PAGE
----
Replace Ringtails With Single Tails

With new testing for the entire mooring system, Wilhelmsen Ships Service recommends replacing ringtails with single tails. This article aims to give you relevant information on the attributes of ringtails and single tails, and their performances on new tension tests designed for whole mooring systems.

What is a stretcher?

In a mooring arrangement where the main line is steel wire rope or HMPE rope with a minimal elongation, a stretcher has the function of taking up the loads caused by the environment, increasing elasticity and “stretch”. Without a stretcher, main lines made of steel or HMPE would not be able to absorb the peak loads and could break.

Terms such as mooring tail, ringtail, grommet, pendant, forerunner, etc. are also used to describe this part of the mooring solution for a vessel.

A stretcher (blue rope connected to bollard) is a shorter, up to 22 metres line or ring that is connected to a typical 220 metres main line (blue rope with yellow and red protection), increasing elasticity.

Stretchers can be produced from different materials based on the environment they will be used in. In most cases, we recommend using mixed composition ropes, such as the Timm Master. For exposed terminals where higher elongation is needed, polyamide, Timm Flex, could be recommended.

The length of the stretcher will depend on the expected elongation that the stretcher needs to add to the solution. It is important to realize that a longer tail stores more energy and can cause a more dangerous snap back if it breaks. Tails should not be in contact with roller fairleads during operation. The usual length of a stretcher is 11 metres, but in some cases, longer lengths of up to 22 metres can be needed.

What are some common stretcher designs?

Until today, two designs of the stretcher have been widely used: Single tail and Ringtail.

Single tail
Also known as: pennant, pendant, sling, single sling, strop, strap.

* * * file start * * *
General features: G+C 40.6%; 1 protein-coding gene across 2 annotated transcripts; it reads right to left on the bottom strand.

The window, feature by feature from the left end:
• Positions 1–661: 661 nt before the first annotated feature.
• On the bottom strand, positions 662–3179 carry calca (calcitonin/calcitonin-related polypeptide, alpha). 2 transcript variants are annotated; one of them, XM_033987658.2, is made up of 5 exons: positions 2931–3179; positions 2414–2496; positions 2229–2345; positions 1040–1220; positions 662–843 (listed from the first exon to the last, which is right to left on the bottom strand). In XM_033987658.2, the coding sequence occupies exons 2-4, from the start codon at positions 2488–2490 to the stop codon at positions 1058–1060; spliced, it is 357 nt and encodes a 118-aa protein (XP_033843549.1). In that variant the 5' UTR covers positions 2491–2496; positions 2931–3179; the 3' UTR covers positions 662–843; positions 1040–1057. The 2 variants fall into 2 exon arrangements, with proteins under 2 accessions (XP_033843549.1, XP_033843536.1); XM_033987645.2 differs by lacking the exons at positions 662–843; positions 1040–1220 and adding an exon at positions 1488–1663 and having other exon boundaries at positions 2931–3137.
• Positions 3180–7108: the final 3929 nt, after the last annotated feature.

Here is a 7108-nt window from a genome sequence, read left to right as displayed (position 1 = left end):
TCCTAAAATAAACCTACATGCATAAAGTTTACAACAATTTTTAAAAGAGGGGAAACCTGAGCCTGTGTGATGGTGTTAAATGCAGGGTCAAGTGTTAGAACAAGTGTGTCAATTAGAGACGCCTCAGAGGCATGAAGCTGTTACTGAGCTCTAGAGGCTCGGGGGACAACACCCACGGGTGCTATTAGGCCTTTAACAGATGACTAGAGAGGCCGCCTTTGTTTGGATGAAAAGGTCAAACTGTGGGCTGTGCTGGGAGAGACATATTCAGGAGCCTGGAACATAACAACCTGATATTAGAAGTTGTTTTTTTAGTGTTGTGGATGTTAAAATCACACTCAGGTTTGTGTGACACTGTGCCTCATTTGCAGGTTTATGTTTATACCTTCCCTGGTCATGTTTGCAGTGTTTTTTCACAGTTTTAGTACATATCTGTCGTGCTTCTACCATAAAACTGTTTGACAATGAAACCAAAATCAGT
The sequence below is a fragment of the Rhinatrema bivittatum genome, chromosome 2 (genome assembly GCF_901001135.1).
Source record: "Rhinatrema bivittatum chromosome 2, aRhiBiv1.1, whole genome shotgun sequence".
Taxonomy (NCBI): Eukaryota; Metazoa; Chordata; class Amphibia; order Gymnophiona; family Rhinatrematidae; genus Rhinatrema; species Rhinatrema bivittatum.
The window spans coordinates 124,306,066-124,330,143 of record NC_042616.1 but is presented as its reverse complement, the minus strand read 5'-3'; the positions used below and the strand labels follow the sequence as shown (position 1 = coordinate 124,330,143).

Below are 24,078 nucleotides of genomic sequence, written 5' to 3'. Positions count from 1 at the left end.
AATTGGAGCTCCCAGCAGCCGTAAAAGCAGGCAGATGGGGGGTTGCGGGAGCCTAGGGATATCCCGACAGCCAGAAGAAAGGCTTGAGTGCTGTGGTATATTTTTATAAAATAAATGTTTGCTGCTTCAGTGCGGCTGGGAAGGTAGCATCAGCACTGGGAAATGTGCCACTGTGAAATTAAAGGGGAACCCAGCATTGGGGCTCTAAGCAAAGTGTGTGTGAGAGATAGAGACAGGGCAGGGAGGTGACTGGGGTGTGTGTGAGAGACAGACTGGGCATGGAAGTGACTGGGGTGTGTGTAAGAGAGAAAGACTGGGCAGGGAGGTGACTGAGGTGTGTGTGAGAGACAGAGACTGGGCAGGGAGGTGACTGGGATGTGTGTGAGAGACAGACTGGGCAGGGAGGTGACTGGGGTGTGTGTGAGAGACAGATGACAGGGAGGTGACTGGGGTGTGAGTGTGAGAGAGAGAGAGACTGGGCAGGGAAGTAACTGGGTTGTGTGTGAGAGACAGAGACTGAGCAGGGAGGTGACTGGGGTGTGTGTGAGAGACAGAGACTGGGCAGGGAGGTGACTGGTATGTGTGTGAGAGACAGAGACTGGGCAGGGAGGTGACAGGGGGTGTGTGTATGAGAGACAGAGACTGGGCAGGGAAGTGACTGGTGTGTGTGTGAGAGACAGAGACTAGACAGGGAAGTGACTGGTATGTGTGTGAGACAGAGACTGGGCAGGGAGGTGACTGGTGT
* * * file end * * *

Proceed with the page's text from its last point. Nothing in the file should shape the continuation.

Single tail is a short synthetic rope with eyes spliced in both ends.

Also known as: grommet, roundsling, endless sling.

Ringtail is created as an endless loop with one splice, normally with seizing for safer usage.

Manufacturers of ringtails normally use the coefficient of 1,6 to calculate the strength of the ringtail against the single tail. This strength, and even higher, can be achieved when testing the ringtail separately (pin-pin method).

The coefficients of tail/ringtail strength realisation according to the unspliced strength of the rope:

From these tests, it’s clear that even the ringtail itself has a coefficient of 1,6 according to the data sheet, and tested even 1,79, it falls to 0,93 – 1,19 after being placed in a connection. A common connection method with HMPE ropes is the cow hitch, which, as shown from the test results, is the weakest solution among all methods tested. Other connection methods like eye-eye connection, or mooring shackle, or Boss Link, also do not increase strength to such a level that the ringtail would be effective enough.

Connections used in the test

  • Eye-eye connection / mooring shackle


  • Boss Link


  • Cow hitch connection

  • Splice in cow hitch


Our findings show that the strength of a ringtail in a cow hitch is equal to the strength of a single tail. These results are caused by the geometry of the connection and the low D/d ratio and are common for all manufacturers. 

Roscislaw Solowiej, Technical Product Manager, explains this situation:
“Geometry of the connection (cow hitch or otherwise) is the same for single tail and ringtail. There is no reason that a cow hitch in a ringtail should be much stronger than in a single tail. The connection is always the weakest point in the system.” 

Geometry of the connection (cow hitch or otherwise) is the same for single tail and ringtail.

“This discovery was made due to the new test bench we installed in our factory in Slovakia that allowed testing of stretchers in connection. Our new test bench, with a length of nearly 30 metres, load of up to 300 tons and with a 4 metres piston, allows us to test not only separate components of mooring, but the entire mooring system, which meets one of the new standards established that requires a system test. Prior to the new requirement, there was only a need to test components.”

With new testing for the entire mooring system, Wilhelmsen Ships Service thus recommends replacing ringtails with single tails. This can be done by regular replacements and the strength of the single tails should be equal to the ringtail previously used. According to the OCIMF MEG4, the strength of the stretcher (Tail Design Break Force – TDBF) should be 125%-130% of the ship design MBL, TDBF is tested in wet condition. 


There will still be situations when a ringtail is needed. This is especially when the diameter of the single tail is larger than can be fitted into the mooring shackle, Boss Link. In this case, the ringtail should be tested in the intended final solution.